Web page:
Tips for Successful Dialogue

Tips and Tools for Successful Dialogue

The following are practical steps that Convergence uses to create successful outcomes for our dialogue-leading-to action work. We share these to assist groups that are aiming to convene stakeholders across diverse perspectives to reach agreement on a critical public issue.

DO YOUR HOMEWORK
Before you invite anyone to participate, start by conducting a comprehensive review of the landscape. Map out the key players and organizations that have a stake in the issue and the nature of the existing relationships among them. To help you in your research, reach out to these stakeholders to learn from and begin to build a relationship with them. You will develop a panoramic view of the issue area, and identify where conflicts reside and common ground opportunities exist among the stakeholders. This research also helps to determine what kind of outcomes the dialogue might enable.

SHAPE THE CONVERSATION FOR COLLABORATION
When tackling a seemingly intractable issue, it is important to frame the conversation in a clearly defined and unifying manner. Choosing neutral, non-biased language is critical because it invites action and collaboration across ideological differences. It also creates boundaries around which aspects of the issue are and are not being addressed, enabling participants to effectively focus their energies.

CREATE GROUND RULES
To promote safety and trust among a group, work with the participants to establish an agreed upon set of ground rules and norms for conversation. Ground rules might include the following: staying present in the moment; allowing everyone to feel welcome to contribute; feeling eager to listen; being open to hearing a variety of options or ideas; committing to checking one’s tendencies to dominate, criticize, or withdraw; and being curious about where the conversation will go.

SHARE VALUES, FEARS, AND INTERESTS
Shift the conversation away from people defending their points of view and invite them instead to speak to their values, fears, and interests. One way to do this is by encouraging participants to share their personal stories about their commitment to the issue and the change they wish to see in the world. This fosters empathy, trust, and strong interpersonal relationships as people connect on a human level.

BE A MATCHMAKER
Try promoting new relationships among participants by mixing stakeholders with different perspectives together to work in small groups. This can be done for substantive conversations as well as icebreaker and opening activities that facilitate stakeholders getting to know one another. You’ll see after a few meetings that stakeholders begin doing it themselves.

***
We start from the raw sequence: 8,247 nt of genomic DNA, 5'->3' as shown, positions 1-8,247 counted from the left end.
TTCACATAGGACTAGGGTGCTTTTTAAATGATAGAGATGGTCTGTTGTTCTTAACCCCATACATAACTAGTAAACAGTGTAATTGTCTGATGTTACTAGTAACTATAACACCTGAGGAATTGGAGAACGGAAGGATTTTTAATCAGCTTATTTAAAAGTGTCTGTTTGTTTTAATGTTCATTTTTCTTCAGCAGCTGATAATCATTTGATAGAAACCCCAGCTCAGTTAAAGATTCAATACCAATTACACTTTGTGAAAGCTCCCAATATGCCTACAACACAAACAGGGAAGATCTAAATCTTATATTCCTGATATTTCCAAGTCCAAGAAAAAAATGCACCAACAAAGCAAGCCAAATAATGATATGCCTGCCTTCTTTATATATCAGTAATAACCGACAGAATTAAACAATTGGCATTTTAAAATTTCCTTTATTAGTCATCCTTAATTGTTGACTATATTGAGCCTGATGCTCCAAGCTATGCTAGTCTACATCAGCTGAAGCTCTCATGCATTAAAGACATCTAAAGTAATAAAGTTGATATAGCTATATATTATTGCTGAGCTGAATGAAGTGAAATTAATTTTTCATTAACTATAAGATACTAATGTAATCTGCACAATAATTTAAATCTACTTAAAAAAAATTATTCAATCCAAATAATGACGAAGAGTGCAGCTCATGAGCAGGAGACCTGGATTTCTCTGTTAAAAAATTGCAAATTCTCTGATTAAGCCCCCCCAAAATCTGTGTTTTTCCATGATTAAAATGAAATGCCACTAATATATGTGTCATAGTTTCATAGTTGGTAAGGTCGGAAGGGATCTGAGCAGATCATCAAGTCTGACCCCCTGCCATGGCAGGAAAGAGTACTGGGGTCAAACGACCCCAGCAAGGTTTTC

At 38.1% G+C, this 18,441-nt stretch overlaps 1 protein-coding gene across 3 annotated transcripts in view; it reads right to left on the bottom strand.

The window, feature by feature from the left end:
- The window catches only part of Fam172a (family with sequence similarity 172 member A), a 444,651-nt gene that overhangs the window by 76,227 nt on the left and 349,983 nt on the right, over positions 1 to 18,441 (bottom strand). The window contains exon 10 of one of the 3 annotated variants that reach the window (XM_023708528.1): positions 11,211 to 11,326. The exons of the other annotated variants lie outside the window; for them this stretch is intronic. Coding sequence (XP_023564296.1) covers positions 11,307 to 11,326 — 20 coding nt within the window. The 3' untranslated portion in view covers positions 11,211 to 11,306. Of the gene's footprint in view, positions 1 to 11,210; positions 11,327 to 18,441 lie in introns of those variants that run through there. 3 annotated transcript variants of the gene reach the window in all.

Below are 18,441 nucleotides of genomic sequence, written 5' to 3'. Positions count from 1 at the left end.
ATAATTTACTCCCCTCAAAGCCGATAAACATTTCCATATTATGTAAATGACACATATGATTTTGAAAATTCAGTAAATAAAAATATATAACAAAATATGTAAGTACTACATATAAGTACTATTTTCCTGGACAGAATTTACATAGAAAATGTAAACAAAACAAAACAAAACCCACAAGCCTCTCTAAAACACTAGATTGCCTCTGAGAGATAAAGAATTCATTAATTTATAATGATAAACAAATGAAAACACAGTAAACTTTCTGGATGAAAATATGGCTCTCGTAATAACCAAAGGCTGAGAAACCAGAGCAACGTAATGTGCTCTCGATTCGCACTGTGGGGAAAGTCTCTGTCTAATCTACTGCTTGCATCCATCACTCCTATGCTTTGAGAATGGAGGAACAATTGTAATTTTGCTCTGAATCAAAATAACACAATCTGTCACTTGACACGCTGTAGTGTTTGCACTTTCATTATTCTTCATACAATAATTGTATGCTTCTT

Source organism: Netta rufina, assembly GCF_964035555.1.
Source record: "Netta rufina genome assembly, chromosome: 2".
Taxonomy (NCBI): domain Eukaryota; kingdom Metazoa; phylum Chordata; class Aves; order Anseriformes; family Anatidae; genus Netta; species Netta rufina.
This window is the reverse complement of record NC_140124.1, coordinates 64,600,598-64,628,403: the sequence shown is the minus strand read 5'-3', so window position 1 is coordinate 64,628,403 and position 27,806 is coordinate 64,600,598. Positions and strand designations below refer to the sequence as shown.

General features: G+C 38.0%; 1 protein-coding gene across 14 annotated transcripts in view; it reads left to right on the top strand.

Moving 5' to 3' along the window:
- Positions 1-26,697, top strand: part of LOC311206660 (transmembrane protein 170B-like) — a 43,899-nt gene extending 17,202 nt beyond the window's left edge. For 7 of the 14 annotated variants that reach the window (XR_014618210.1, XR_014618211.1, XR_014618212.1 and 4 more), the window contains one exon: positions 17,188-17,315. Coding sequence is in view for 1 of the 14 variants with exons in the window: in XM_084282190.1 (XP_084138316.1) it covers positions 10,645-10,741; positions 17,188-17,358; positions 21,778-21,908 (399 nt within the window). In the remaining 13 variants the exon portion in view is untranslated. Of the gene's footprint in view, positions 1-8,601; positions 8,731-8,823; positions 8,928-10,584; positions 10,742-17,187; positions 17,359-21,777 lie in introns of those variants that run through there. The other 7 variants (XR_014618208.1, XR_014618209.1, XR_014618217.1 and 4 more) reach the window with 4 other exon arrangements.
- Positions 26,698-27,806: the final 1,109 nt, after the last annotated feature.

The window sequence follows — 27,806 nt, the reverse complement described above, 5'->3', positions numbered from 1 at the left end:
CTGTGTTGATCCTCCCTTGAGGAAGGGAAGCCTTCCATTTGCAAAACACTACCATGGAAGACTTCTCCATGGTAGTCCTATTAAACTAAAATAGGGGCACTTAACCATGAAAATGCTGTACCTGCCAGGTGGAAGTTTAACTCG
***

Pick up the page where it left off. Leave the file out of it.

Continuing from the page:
IDENTIFY SHARED PRINCIPLES
Help participants identify a set of shared principles that they can agree on, which function as a foundation for the eventual development of consensus solutions. For example, our Building a Better Budget Process project developed principles that an improved new budget process should encompass, including: Comprehensive: It should consider and oversee all of the government’s financial resources, spending and revenue of all kinds, over the short- and long-term. Unbiased: It should not tilt toward a specific outcome, or ideology. Strategic: It should develop and establish a plan that includes clear and achievable goals for fiscal policy and guides budgetary decision making. Inclusive: It should allow for differing viewpoints, including majority, minority, and stakeholder opinions, to be presented and discussed in an open and structured debate.

CONNECT INDIVIDUALLY WITH EACH PARTICIPANT
Take time after each group meeting to connect individually by phone with each participant. These conversations, may generate new ideas, help develop next steps, share successes, and air and resolve tensions. They will illuminate what participants are struggling with, where relationships are frayed, and where new ones can be built. They also help identify and build momentum around areas of agreement and address policy differences so that they do not derail the effort to reach agreement.

CREATE OPPORTUNITIES FOR LEARNING TOGETHER
Learning together can be a vehicle to stimulate new thinking among dialogue participants and create possibilities for conversations that go beyond old arguments. It can also uncover areas of potential agreement or collaboration that had not surfaced previously. Shared learning can be accomplished in many ways, including: learning about the history of efforts in an issue area, learning about relevant theory and research through expert guest speakers, conducting literature reviews on the topic, commissioning new research to create a set of foundational facts to help the group generate solutions, or conducting listening sessions with people who are directly affected by the issue area.

ALLOW SPACE FOR OPEN DISAGREEMENT
Recognize there may be times when the conversation feels confrontational. Allow space for disagreement to arise openly among participants. Name it in a way that enables the group to work through it honestly, while upholding the ground rules that ensure a sense of safety, trust, and respect.

PROVIDE EXTRA SUPPORT TO REACH AGREEMENT
As the dialogue moves towards reaching final agreement, keep the lines of communication open among the stakeholders as well as between them and you. Factor in that unresolved issues among them may resurface at this stage. Engage in shuttle diplomacy between stakeholders and make sure that all voices are heard and integrated into a final agreement. Draw upon the principles established to ground final agreements within those boundaries.